Camera Rescue desirable cameras

There’s still plenty of demand for old film cameras – as well as money to be made. Credit: Camera Rescue

At the bottom of my wardrobe sits a barely used Canon EOS-IV camera. Yes, Canon’s former professional flagship from the days of 35mm film. It’s been sitting there with a couple of EF zoom lenses more years than I can remember. Once in a while, I’m distracted enough to pick it up and marvel at how it fits my hand like a glove. How did we become separated? Well that temptress called digital came along and I changed sides, yet being the old romantic that I am I could never let her go. But now, someone is coming to her rescue.

Camera Rescue is the name of a Finland-based business founded by a small group of analogue camera lovers who have set themselves the target of ‘rescuing’ 100,000 film cameras by the end of 2020. As I write this, the black and white counter on their website homepage stands at just over 60,000. With just under 40,000 to go, this promises to be a very busy year, but the ambitions of co-founder Juho Leppänen supported by his energetic band of camera repairers, technicians, sales people and partners across Europe, means this target is still within reach – the most recent 10,000 cameras rescued took just three months. Now the team is focusing on acquiring unwanted film cameras and parts, then making any necessary repairs to get the cameras back into marketable condition for resale to the ever-growing global fan-base of analogue photography aficionados.

Camera Rescue workshop

Inside Camera Rescue’s service department, which employs five full-time repairers. Credit: Camera Rescue

Preliminary offers

So, how does it work? I tell Juho that I’m not completely sure if I want to give up my EOS-1V just yet, but would it be possible to get a BP-E1 battery grip for the camera instead? He quickly checks my expectations by replying: ‘Not quite! At the moment we are only buying in. In that case, we would do an offer for the items, a preliminary offer, and then we have a DHL contract and you call them and they pick the item up from your house. When it comes to Finland we then test the condition of the camera and according to this the final offer is given. If you decide to accept the offer, then it’s paid into the bank account straight away, and if not it is returned.’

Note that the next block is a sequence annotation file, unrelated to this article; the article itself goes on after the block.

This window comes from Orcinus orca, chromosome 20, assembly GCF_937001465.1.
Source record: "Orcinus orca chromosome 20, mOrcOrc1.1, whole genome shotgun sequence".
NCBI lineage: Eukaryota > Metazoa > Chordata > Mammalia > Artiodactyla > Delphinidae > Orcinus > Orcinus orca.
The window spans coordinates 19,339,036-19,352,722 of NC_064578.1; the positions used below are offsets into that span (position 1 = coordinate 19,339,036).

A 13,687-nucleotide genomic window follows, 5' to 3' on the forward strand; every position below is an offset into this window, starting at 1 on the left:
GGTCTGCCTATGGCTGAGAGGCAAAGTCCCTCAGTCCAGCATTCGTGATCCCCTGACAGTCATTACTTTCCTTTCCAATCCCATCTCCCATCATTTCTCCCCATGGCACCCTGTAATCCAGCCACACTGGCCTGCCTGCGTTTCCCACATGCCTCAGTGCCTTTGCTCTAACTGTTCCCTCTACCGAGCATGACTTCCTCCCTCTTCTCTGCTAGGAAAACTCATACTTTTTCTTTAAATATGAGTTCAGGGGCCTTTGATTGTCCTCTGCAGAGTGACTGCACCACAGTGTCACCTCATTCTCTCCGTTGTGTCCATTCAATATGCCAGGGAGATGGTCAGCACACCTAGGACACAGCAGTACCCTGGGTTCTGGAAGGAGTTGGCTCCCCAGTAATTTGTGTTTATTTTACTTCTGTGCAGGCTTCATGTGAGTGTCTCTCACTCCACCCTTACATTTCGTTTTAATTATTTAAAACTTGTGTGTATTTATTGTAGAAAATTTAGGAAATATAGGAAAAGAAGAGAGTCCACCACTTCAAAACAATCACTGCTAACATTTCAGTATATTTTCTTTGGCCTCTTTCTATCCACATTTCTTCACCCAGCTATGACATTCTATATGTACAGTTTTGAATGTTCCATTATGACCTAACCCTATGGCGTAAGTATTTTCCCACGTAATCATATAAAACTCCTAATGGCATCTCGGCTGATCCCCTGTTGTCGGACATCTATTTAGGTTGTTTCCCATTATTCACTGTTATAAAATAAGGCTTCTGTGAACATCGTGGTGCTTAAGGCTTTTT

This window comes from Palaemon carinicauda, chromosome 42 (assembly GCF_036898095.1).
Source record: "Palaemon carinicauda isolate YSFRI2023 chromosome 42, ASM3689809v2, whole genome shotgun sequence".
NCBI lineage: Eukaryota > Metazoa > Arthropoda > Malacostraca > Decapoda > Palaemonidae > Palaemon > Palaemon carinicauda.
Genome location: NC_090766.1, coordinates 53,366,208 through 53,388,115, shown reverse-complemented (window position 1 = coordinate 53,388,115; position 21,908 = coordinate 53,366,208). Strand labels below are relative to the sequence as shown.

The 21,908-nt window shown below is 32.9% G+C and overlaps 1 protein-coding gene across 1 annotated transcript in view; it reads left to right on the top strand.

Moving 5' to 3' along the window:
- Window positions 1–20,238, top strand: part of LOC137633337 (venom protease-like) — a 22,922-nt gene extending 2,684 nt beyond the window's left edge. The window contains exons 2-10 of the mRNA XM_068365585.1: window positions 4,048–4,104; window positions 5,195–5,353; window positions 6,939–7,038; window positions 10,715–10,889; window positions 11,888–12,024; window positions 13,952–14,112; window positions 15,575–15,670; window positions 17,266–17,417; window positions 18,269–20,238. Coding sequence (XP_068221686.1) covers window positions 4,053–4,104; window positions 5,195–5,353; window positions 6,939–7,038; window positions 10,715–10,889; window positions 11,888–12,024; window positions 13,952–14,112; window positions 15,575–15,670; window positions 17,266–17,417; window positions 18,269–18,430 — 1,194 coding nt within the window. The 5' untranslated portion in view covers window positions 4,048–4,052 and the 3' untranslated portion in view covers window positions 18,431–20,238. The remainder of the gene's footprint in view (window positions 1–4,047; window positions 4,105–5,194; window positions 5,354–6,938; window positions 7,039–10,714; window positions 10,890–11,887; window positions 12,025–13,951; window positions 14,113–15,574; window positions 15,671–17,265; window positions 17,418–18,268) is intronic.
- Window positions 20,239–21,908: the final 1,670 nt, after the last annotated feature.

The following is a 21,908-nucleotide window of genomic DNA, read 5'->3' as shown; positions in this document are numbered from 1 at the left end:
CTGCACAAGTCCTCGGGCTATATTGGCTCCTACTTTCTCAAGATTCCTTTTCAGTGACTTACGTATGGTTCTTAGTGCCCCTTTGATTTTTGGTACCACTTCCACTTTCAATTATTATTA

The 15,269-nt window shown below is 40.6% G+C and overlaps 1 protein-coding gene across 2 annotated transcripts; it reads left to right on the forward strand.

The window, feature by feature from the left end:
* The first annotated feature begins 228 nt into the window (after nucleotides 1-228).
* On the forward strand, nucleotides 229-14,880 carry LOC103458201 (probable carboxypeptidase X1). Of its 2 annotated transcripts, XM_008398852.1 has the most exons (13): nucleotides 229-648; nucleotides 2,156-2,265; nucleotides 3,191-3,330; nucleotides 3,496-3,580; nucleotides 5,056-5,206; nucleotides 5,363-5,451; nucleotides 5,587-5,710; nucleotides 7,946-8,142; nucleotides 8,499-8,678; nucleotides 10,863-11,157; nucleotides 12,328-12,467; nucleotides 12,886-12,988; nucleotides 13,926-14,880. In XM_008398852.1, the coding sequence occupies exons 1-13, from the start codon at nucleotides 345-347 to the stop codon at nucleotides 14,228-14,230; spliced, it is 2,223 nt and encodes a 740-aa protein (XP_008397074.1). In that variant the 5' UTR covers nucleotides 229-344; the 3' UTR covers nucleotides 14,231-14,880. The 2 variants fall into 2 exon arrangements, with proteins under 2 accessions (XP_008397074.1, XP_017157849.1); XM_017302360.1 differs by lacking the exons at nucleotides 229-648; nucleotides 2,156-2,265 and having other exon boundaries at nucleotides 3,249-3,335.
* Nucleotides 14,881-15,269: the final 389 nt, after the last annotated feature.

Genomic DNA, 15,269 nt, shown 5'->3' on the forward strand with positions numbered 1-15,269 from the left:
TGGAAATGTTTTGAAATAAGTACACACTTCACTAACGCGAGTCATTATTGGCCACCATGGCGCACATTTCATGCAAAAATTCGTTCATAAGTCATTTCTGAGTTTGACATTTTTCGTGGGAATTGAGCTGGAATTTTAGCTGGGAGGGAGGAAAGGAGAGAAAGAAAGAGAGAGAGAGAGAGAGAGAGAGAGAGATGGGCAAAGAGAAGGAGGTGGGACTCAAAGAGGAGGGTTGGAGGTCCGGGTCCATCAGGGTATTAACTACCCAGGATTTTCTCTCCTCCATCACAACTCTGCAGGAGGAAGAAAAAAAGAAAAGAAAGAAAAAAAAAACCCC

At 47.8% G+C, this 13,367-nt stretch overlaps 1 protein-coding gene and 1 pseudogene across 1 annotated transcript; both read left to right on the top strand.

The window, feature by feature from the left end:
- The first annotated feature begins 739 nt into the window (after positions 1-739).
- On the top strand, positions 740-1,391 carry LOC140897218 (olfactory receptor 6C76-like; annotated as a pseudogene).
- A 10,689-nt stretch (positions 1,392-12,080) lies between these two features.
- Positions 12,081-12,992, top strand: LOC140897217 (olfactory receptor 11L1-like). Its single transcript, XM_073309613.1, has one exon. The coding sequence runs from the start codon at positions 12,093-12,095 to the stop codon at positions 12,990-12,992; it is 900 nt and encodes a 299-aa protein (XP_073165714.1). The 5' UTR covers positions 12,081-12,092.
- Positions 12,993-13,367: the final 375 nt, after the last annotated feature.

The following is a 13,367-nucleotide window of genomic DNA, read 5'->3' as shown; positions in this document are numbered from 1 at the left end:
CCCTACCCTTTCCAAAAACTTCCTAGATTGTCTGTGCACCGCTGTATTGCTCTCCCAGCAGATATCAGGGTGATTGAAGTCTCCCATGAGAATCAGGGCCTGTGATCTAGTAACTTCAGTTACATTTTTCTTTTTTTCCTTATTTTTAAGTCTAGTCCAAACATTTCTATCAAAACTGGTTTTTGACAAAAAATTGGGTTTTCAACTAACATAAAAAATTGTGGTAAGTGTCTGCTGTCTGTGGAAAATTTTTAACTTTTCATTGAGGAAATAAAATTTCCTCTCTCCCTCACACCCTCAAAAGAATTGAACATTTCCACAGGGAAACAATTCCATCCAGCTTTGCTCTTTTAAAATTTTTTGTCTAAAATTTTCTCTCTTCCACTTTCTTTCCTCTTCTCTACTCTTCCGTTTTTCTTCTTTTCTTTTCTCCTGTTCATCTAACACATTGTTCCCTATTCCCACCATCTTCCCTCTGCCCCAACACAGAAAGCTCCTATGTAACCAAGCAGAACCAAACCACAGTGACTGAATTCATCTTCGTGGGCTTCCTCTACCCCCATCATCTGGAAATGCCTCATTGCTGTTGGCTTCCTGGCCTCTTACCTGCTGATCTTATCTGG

Sounds simple enough. Juho goes on to claim that ‘96 cent of the offers are accepted.’ This high rate of acceptance is down to Camera Rescue making an offer ‘as good as we can’ in order to lessen the chances of people deciding against it, thereby resulting in too much time spent dealing with administration and shipping logistics with gear going back and forth overseas.

So, assuming I decide to seek an offer for the EOS-1V and the camera is packed away for collection by DHL to Finland, what will Juho and his crew do next and how will the camera be sold on? The answer lies in an orderly queue – it seems that my EOS-1V would join a queue of over 2,000 cameras currently waiting to be serviced by Camera Rescue’s five full-time repairers. ‘These are all cameras that once working would all be over 100 euro items,’ he says. ‘We buy them for the shops in Finland which have a joint web shop platform called and the items are there, but only the items that have gone through repair and are ready to go.’ Later, I look on the website. There are no EOS-1V bodies listed but its predecessor, the EOS-1N, is for sale at €199.

Camera Rescue analogue cameras

Some of the more highly sought-after cameras (clockwise from top) Konica Autoreflex TC, Pentax 67, Hasselblad XPan, Olympus OM-4 Ti, Olympus mju-II. Credit: Camera Rescue

A global market claims to have ‘the largest selection of professionally tested cameras in Europe’ and it is a hard claim to dispute. Logging on, there is a veritable treasure trove of second-hand cameras of all formats, as well as lenses and accessories. With a steady supply of recently repaired camera gear from Camera Rescue, this must also be one of Europe’s largest specialist retailers of analogue camera gear. But how did a handful of individuals in a small country like Finland tap into a market that bigger players and brands have overlooked?

Juho freely admits that he and his co-founders, Antti Heikkinen and Jussi Lehmus, didn’t actually know what was going on with the film market in Finland, let alone anywhere else, but he and other local enthusiasts were determined to find out if film had a future.

‘I wondered if my baby boy would be able to shoot film when he was 15, so I set off to investigate if there will be analogue photography in 15 years, and if yes, what it will be like.’ That investigation took the form of an online questionnaire, launched in 2016. Juho’s expectations were modest. ‘I thought maybe we’d get a few hundred replies,’ he recalls, ‘but we got more than 8,000 responses from over 100 countries!’